Why is the Lynas (ASX:LYC) share price storming higher today?

Two excited mining workers in yellow high vis vests and hardhats shake hands to congratulate each other on a mineral discovery at the mine

Today has been a pretty interesting day for ASX shares so far. The S&P/ASX 200 Index (ASX: XJO) is currently 0.07% in the green so far this Wednesday after spending most of the day in the red. That makes the movements of the Lynas Rare Earths Ltd (ASX: LYC) share price even more noteworthy.

Lynas shares are currently up a healthy 3.27% at $9.31 each, defying the gloom of the broader market. This latest move brings Lynas one day closer to finishing the 2021 calendar year on a high.

This is a company that has managed to give investors a gain of more than 122% year to date so far this year. Lynas is also up more than 140% over the past 12 months.

So what’s behind today’s share price gains?

What’s behind the Lynas share price surge today?

Well, unfortunately, it’s not quite clear. There has been no official news or announcements out of Lynas today. Or indeed since 13 December.

However, we do have some second-hand news. As my Fool colleague James covered this morning, analysts at Macquarie Group Ltd (ASX: MQG) have just released analysis that argues Australia’s top lithium miners are sitting in a powerful lithium-fuelled tailwind.

Macquarie reckons “electric vehicle adoption could keep lithium prices at record levels for four years”. As such, it has named a bevvy of ASX lithium shares that it expects will benefit from this tailwind. These included Pilbara Minerals Ltd (ASX: PLS), Allkem Ltd (ASX: AKE) and Mineral Resources Ltd (ASX: MIN).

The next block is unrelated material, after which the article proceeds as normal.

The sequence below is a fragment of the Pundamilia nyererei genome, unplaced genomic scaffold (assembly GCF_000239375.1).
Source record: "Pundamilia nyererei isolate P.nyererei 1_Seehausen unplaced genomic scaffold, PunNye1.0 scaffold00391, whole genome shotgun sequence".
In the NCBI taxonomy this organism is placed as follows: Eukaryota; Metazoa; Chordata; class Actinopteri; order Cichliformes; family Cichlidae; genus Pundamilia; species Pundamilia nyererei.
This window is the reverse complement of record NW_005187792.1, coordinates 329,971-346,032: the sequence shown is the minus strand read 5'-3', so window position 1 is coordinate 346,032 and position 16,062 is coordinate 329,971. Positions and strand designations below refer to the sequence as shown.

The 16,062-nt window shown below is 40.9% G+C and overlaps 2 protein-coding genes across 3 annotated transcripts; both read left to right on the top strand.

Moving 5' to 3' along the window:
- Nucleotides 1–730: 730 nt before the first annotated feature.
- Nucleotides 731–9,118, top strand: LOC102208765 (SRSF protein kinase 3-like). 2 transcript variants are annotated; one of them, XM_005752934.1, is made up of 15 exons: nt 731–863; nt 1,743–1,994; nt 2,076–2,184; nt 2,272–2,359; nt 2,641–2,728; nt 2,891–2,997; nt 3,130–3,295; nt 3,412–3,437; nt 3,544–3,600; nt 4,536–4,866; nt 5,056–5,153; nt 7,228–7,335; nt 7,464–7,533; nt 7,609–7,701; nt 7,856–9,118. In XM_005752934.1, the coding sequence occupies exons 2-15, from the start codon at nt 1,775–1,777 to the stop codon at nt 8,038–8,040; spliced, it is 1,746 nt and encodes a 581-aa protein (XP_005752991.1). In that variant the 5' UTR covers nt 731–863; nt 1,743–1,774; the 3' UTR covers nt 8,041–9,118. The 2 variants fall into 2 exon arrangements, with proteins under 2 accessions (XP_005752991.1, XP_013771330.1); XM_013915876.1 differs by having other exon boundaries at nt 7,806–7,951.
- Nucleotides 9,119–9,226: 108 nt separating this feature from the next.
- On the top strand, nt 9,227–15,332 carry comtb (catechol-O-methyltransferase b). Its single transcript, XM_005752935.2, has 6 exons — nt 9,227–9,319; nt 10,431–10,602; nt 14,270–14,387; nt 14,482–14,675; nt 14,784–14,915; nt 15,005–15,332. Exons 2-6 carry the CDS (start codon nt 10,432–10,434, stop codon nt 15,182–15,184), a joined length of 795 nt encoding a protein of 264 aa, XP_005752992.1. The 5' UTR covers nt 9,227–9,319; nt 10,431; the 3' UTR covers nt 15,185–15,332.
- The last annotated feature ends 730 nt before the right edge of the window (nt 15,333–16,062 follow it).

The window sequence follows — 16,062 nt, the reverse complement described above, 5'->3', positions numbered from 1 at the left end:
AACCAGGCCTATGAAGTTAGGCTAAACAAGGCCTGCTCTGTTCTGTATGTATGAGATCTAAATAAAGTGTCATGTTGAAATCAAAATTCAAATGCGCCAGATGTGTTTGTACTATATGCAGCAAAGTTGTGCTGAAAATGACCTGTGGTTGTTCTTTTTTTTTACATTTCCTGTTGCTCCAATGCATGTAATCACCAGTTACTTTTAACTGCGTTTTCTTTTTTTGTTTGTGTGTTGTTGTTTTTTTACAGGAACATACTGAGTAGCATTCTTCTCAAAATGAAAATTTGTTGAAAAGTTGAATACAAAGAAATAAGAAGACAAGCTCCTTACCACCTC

Now, Lynas is not a lithium company. It is in the business of processing rare earth minerals (as its name suggests). These mostly include neodymium, lanthanum and cerium. So why might this be relevant to the Lynas share price?

Well, rare earths are also a major component of the lithium electric batteries that power zero-emission vehicles. Neodymium, for instance, is often used in high-power electromagnets that are often found in electric motors.

So perhaps investors have taken note of this report, and have rewarded Lynas shares accordingly. That might explain why the share prices of Pilbara, Mineral Resources, and Allkem are all in the green today. Pilbara, in fact, is currently up more than 7%.

At the current Lynas Rare Earths share price, this company has a market capitalisation of $8.38 billion.

The post Why is the Lynas (ASX:LYC) share price storming higher today? appeared first on The Motley Fool Australia.

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Motley Fool contributor Sebastian Bowen has no position in any of the stocks mentioned. The Motley Fool Australia’s parent company Motley Fool Holdings Inc. has no position in any of the stocks mentioned. The Motley Fool Australia has recommended Macquarie Group Limited. The Motley Fool has a disclosure policy. This article contains general investment advice only (under AFSL 400691). Authorised by Bruce Jackson.

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